Durk Pearson & Sandy Shaw’s®
Life Extension NewsTM
Volume 15 No. 7 • November 2012

Gamma Tocopherol Protects Healthy Young Men From Glucose Induced Increases in Postprandial Methylglyoxal

Postprandial hyperglycemia is recognized as a risk factor in many diseases—including diabetes and atherosclerosis—in part because of the oxidative stress and endoplasmic reticulum stress that is caused by it. The reactive dicarbonyl methyglyoxal, a precursor to AGEs (advanced glycation end products) is created as a result of glucose metabolism and increased via oxidative stress in vitro. Additionally, oxidative stress reduces the glutathione-dependent detoxification of methylglyoxal.1

Researchers tested the hypothesis that gamma tocopherol would, as a result of its potent antioxidative properties, decrease hyperglycemia-mediated postprandial increases in plasma methylglyoxal (MGO) after ingesting glucose.1 The participants were 12 healthy college-age men (22.3 ± 1.0 years old with mean BMI of 29.3 ± 2.4 kg/m2). The subjects fasted 10–12 hours and then received an oral dose of 75 g of glucose prior to and following 5 day ingestion of a vitamin E supplement of mixed tocopherols enriched in gamma tocopherol (containing 500 mg/day of gamma tocopherol and 60 mg/day alpha tocopherol, 170 mg/day delta tocopherol, and 9 mg/day of beta tocopherol).1 Blood samples were collected at several time points: 0, 15, 30, 45, 60, 120, 150, and 180 minutes after glucose ingestion.

MGO was significantly reduced (p < 0.05) with the supplementation of gamma tocopherol than without (778 ±1010 vs. 2277 ± 705). Plasma concentrations of gamma-carboxyethylhydroxychroman, reduced glutathione, and markers of total antioxidant capacity increased after supplementation and these markers and plasma gamma-tocopherol were inversely correlated with plasma MGO (r = 20.48 to 20.67, p < .05). The authors conclude that “[t]hese data suggest tht short-term supplementation of gamma-tocopherol abolishes the oral glucose-mediated increases in postprandial MGO through its direct and indirect antioxidant properties and may reduce hyperglycemia-mediated cardiovascular disease risk.”1 The authors also claim that “[t]o our knowledge, this investigation provides the first evidence that improvements in gamma-tocopherol status attenuates glucose-induced postprandial increases in MGO, without altering postprandial hyperglycemia.”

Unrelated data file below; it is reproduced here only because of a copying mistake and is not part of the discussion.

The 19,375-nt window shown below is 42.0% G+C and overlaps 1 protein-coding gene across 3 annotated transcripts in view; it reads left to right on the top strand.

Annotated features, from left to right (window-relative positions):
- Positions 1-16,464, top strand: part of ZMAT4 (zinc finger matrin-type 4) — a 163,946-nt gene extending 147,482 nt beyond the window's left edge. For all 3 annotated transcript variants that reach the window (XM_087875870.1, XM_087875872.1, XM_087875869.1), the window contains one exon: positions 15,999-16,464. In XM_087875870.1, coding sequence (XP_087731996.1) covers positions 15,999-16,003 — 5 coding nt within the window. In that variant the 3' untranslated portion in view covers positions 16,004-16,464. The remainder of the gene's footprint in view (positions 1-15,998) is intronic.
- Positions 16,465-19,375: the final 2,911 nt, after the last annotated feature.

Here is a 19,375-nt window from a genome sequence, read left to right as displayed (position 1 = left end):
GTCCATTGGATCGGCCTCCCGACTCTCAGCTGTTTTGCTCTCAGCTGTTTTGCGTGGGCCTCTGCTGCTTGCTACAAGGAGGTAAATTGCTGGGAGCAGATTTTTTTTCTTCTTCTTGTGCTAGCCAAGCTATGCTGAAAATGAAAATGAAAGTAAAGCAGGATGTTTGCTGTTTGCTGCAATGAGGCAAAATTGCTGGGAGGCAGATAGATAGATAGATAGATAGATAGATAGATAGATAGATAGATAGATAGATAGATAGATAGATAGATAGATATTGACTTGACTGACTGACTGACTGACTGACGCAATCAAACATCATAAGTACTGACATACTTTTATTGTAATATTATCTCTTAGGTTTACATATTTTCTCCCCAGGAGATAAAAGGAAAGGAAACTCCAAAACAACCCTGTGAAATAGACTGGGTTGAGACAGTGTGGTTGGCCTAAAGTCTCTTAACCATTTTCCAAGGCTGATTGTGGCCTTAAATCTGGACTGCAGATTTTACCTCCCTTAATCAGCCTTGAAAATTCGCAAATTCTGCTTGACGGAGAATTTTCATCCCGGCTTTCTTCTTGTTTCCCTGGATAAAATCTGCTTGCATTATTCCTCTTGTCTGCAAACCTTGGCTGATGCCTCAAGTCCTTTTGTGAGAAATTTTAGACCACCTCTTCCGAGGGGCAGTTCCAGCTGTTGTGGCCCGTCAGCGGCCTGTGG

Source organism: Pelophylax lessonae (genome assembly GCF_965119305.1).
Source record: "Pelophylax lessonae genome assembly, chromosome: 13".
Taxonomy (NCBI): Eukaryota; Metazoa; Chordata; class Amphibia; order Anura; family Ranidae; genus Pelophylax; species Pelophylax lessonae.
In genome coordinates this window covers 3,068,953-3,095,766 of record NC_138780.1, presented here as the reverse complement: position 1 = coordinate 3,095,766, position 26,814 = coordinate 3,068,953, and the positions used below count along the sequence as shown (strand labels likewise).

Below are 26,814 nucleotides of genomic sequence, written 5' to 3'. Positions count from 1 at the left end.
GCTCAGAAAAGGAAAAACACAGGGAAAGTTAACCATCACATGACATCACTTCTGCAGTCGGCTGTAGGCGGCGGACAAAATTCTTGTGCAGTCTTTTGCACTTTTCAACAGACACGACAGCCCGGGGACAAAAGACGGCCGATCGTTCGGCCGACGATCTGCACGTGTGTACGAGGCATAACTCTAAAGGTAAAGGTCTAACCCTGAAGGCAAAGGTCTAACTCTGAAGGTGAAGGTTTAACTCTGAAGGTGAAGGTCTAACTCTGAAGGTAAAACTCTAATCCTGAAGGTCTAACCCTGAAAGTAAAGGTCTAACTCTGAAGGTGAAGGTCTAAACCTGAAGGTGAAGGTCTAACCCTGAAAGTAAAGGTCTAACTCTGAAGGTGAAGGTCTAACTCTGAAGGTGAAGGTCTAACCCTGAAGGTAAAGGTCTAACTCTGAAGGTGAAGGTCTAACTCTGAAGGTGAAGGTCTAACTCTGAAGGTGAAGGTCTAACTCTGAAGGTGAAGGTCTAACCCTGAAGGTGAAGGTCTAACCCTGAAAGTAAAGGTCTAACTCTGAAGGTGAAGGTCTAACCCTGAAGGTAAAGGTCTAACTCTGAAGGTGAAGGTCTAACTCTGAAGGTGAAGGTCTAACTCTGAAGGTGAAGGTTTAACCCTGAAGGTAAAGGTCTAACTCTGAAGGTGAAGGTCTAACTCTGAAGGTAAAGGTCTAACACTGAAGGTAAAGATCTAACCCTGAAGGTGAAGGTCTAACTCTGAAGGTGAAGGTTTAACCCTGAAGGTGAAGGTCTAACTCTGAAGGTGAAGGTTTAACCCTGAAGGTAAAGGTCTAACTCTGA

Postprandial oxidative stress following glucose consumption contributes to endothelial dysfunction, a failure of arterial vasodilation in response to acetylcholine signaling.2 Moreover, increased levels of methylglyoxal induces significant generation of nitric oxide and superoxide anion in rat vascular smooth muscle cells, which chemically react to form the potent oxidant peroxynitrite.3 The increased reactive oxygen species and reactive nitrogen species (ROS/RNS) resulting from elevated methylglyoxal contributes to insulin resistance.3

As we have written before [See “Reducing Glycation Reactions for Better Health and Longer Life” in the February 2008 issue of Life Enhancement], advanced glycation endproducts (AGEs) are risk factors in aging, cardiovascular disease, diabetes, some types of cancer, insulin resistance and other aspects of the metabolic syndrome, as well as other diseases. Increased circulating levels of methylglyoxal is one pathway that leads to higher levels of AGEs.


  1. Masterjohn et al. Gamma-tocopherol abolishes postprandial increases in plasma methylglyoxal following an oral dose of glucose in healthy, college-aged men. J Nutr Biochem 23:292-8 (2012).
  2. Dhar et al. Methylglyoxal scavengers attenuate endothelial dysfunction induced by methylglyoxal and high concentrations of glucose. Br J Pharmacol 161:1843-56 (2010).
  3. Chang et al. Methylglyoxal-induced nitric oxide and peroxynitrite production in vascular smooth muscle cells. Free Radic Biol Med 38:286-93 (2005).

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